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Comment: Immunity jab

The renewed bid by American Airlines and British Airways to forge a transatlantic partnership, backed by antitrust immunity, looks set to establish the platform for network carrier competition between Europe and the USA for years to come

Much has changed since 2002, and even more has changed since 1996 when American Airlines and British Airways first tried to tie the knot. Global airline alliances have grown and matured, as we see in this month's special report, and the aviation market between the USA and Europe has grown by almost 20% in the past decade. More importantly, aeropolitics have changed and matured as the European Union and the USA finally took the first real steps toward Open Skies across the North Atlantic this year.

Immunity Jab 
"The idea is a business venture that will wnjoy the same kind of immunity as the core of Star and SkyTeam"

Along with this profound change, London's Heathrow Airport has undergone some transformation, although it may not be readily apparent to the harassed traveller. British Airways has a shiny new terminal, T5, and much of T5 actually works. Meanwhile the SkyTeam airlines at Heathrow have a new home in Terminal 4 and all of the Star Alliance airlines will be in a refurbished Terminal 1 by sometime early next year. And members of these two alliances have inaugurated 13 new daily services between Heathrow and US points since March 2008, despite rhetoric about how difficult it is to get slots for Heathrow operations.

Therein lies the rub. The single largest slot holder at Heathrow, BA now wants to ink a very close co-operative pact with American, its oneworld alliance partner. The idea is a business venture that would enjoy the same antitrust immunity as the core of Star (Air Canada, Lufthansa, United) and as the likely soon-to-be immunised core of SkyTeam: Air France/KLM and Delta/Northwest.

The previous efforts of American/BA to gain transatlantic immunity both failed, the second after regulators said they would demand that the two give up 224 weekly Heathrow slots, or enough for 16 daily flights. The two withdrew, licked their wounds and waited. They waited while the other alliances developed a healthy intra-alliance market for slot trading. As the alliances have grown, other European gateways have grown in importance, and while Heathrow still commands a unique place in the travellers' mind, Amsterdam Schiphol, Paris Charles de Gaulle, and even Madrid, Munich and Frankfurt have grown in importance to the transatlantic traveller.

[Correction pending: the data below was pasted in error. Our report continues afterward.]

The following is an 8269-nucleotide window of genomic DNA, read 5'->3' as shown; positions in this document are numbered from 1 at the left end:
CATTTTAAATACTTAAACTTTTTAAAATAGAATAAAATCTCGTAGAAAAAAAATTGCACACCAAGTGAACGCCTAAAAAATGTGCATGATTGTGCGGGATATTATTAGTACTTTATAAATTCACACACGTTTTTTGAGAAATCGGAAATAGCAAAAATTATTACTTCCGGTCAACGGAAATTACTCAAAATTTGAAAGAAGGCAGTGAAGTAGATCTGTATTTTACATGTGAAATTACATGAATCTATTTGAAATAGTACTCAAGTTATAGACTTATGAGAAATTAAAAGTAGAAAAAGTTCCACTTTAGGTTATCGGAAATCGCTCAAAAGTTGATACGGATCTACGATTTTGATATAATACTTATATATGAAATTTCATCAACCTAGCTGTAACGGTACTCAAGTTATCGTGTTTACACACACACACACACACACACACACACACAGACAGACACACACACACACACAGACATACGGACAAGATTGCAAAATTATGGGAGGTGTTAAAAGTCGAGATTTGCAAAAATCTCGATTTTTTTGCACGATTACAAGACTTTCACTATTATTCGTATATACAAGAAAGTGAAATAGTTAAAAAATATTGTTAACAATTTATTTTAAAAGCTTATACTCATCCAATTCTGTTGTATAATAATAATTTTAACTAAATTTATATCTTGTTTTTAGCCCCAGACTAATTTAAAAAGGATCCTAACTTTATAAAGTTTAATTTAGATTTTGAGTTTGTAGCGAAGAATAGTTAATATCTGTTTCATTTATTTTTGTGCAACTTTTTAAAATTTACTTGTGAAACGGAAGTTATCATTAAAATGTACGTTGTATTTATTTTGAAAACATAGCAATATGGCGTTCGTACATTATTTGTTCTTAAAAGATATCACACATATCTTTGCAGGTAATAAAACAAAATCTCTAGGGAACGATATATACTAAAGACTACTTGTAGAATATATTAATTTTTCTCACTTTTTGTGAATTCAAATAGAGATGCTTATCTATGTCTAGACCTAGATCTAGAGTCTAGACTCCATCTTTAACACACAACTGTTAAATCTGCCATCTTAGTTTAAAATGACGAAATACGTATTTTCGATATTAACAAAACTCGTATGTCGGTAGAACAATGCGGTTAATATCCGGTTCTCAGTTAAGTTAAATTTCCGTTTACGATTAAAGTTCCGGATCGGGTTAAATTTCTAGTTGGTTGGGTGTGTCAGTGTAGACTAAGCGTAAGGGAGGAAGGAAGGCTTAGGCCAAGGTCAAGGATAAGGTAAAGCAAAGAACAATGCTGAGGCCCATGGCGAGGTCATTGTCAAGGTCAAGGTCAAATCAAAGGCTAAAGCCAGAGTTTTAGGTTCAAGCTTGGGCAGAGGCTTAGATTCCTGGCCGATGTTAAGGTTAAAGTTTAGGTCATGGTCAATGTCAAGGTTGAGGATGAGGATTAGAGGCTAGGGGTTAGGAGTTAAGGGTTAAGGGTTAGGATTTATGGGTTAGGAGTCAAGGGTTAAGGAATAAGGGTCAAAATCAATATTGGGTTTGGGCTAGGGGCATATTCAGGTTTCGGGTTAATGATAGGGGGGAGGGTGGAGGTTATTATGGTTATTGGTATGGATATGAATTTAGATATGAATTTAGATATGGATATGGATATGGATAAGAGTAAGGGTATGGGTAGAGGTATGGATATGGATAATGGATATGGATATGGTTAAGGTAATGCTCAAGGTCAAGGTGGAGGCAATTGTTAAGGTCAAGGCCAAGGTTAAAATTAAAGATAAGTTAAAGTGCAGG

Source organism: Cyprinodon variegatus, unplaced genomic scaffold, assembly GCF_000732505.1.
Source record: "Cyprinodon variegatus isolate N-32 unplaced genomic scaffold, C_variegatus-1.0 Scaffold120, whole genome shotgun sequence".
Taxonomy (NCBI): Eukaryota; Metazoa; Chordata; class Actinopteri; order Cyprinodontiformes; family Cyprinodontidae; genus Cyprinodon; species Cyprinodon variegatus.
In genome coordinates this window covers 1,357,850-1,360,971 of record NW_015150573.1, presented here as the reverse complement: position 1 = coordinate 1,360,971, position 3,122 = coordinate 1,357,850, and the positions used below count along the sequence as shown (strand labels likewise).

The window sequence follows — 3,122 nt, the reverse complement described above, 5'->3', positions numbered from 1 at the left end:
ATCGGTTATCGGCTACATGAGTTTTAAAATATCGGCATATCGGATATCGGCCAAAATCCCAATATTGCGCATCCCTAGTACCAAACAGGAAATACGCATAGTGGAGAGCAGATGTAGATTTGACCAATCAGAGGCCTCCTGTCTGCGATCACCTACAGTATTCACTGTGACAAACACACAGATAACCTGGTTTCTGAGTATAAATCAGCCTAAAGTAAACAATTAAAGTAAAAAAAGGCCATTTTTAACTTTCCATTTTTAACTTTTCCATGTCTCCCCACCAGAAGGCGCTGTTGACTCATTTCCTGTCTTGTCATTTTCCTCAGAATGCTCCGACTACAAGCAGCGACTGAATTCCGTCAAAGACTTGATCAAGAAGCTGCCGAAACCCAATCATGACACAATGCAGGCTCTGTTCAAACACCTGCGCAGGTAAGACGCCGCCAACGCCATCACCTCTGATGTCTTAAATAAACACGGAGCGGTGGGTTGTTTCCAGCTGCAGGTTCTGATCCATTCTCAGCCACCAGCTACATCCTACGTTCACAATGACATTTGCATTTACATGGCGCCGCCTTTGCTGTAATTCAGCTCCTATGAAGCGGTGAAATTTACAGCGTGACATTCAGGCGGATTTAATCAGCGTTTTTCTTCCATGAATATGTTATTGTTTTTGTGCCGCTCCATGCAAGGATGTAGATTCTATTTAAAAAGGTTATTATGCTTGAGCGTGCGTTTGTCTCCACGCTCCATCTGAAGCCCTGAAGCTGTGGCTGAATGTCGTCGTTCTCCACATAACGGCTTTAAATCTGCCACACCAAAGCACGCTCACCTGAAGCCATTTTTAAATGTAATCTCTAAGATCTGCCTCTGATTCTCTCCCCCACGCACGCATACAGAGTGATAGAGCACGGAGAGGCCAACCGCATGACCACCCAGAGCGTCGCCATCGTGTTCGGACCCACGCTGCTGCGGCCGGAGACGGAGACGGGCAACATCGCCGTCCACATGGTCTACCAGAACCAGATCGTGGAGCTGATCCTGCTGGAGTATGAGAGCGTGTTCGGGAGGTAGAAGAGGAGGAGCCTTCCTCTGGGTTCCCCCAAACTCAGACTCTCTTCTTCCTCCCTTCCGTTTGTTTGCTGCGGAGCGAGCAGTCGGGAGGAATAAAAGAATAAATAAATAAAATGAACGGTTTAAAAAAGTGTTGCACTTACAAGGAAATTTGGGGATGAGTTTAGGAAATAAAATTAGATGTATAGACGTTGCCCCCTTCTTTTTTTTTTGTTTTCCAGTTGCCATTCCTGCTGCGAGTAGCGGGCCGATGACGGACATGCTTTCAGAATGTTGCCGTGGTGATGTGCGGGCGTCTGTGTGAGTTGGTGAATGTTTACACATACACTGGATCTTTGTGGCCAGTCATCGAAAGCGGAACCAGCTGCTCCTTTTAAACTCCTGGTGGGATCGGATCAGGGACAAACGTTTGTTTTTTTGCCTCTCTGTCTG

The odd man out is Virgin Atlantic, which has raised the greatest objections. It is also the largest transatlantic carrier without membership of a global alliance. Virgin's Richard Branson was eloquent in his opposition to American/BA immunity back in 2002 - he was also outspoken, painting his planes with the motto "NO WAY AA BA". That paint has faded and another major dynamic has been added: Virgin Atlantic is no longer solely Richard Branson's. Singapore Airlines, a Star member, now owns a 49% stake in the company and Branson has spread his wings to Australia, Africa and the USA through affiliated airlines. He has even mulled buying out his Singapore partner. Virgin has about a 23% share of bookings on USA-London routes. It also has, as anyone who has flown in its premium economy class will tell you, a very full product offering.

Virgin's complaints are as much against the other alliances as they are against the American/BA oneworld effort, but BA may be prepared to sacrifice a little of its 46% slot holding at Heathrow (compared with Virgin's 3%) in return for long-term survival as a grouping. What is apparent is that if these immunity jabs are given, each alliance will have a strong transatlantic platform from which to build.

The larger issue, the issue beyond Heathrow, is that Open Skies are coming and that the commercial pressures on US and European negotiators to finish the deal by 2010 are already enormous. A stronger American/BA alliance is one of those pressures.

Moreover, the pressures will not be less if the oneworld effort falls apart, although, if the deal does fail, Heathrow will be faced with the prospect of moving further back among traveller preferences when it comes to ­European gateways.


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